Martha Mae Ophelia Moon Tucker was married in 1952 but said Black women weren’t allowed in bridal shops at the time.
Martha Mae Ophelia Moon Tucker, 94, always wanted to wear a wedding dress. Although she got married way back in 1952 she wasn't able to wear a special gown for her big day because she said at the time, Black women weren't allowed in bridal shops. IT's heartbreaking to know that Tucker wasn't able to enjoy her big day wearing a lovely dress as she had always dreamed of. So Tucker’s grandkids decided to do something special. So what if it had been over seven decades? It's never too late to go after your dreams! The grandkids helped made Tucker's dreams finally come true last week when they surprised her with a trip to David’s Bridal in Hoover, Alabama. According to AL.com, Tucker’s granddaughter, Angela Strozier heard the 94-year-old say, “I’ve always wanted to try on a wedding dress. " Strozier recalled, "I said, ‘That’s no problem.’ She kinda brushed me off. She didn’t think I would do it.”
Strozier swiftly booked an appointment at David’s Bridal and called Birmingham makeup artist Pharris Clayton to help create a makeover for her beloved grandmother. When the family arrived at David’s, they explained exactly why they were there and the staff came on board to help make Tucker’s day even more special. “Everyone was so elated to help me do that for her,’’ Strozier said. “Everyone was catering to her because I told them her story.” After trying on two gowns, Tucker felt incredible. “When she walked out of the room and saw herself in the mirror, she said, ‘Oh, look at me,’’' Strozier recalled. “One of the other brides that was in there started crying.”Nearly 70 years later, Tucker looked absolutely lovely in her dream wedding dress! “I felt like I was getting married,’’ Tucker said. “I didn’t want to take it off, but I knew I had to. I looked good in it though.”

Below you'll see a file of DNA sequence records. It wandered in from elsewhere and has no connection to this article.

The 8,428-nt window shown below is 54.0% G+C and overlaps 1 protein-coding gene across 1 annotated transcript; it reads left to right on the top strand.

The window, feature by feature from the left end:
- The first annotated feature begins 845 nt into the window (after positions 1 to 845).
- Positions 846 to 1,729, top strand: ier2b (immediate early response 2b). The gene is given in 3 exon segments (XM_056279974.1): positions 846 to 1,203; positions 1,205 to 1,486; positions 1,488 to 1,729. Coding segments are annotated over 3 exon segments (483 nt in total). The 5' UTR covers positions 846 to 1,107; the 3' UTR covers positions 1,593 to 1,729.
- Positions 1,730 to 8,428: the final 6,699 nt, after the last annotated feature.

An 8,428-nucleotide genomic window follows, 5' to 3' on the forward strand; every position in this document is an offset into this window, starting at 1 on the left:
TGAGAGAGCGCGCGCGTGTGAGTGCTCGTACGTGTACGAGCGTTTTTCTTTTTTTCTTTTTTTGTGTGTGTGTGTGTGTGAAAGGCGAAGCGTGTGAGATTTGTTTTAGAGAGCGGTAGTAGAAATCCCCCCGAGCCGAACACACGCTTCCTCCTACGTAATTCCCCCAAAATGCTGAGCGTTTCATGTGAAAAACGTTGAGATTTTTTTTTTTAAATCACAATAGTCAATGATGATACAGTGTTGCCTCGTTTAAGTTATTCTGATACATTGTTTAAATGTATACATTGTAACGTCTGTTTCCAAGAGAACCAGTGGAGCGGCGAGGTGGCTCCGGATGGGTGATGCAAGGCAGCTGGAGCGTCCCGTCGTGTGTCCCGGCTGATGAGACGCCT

Tucker's husband died back in 1975. Before his death, the two went on to have four children, 11 grandchildren, 18 great-grandchildren, and one great, great-grandchild. While Tucker never wanted to remarry, she always wanted to wear a wedding dress. “You know, I can’t even express how special it was. It was too special,’' Tucker shared. “I’ve been wanting to do that a long time, just put one on. I wondered what I would look like walking down the aisle,’' she said. “I was like ‘Coming to America.’ It was exciting to me.”
Black women weren’t allowed in Alabama bridal shops when Martha Tucker wed in 1952. So, her grandkids stepped in.https://t.co/eJ37fPzJk8— REVOLT (@revolttv) July 10, 2021
Explaining how special Tucker is in the family's life, Strozier said, “She’s always willing to entertain us in our shenanigans. She has always told us to give her her flowers while she’s still here, not when she’s gone, so she can enjoy them. So, whenever she expresses that she wants to do something, wants to go somewhere, wants to experience something, we try to our best to make it happen,’' Strozier said. “She’s our grandmother, and to have a grandmother so full of life at 94 is a blessing.”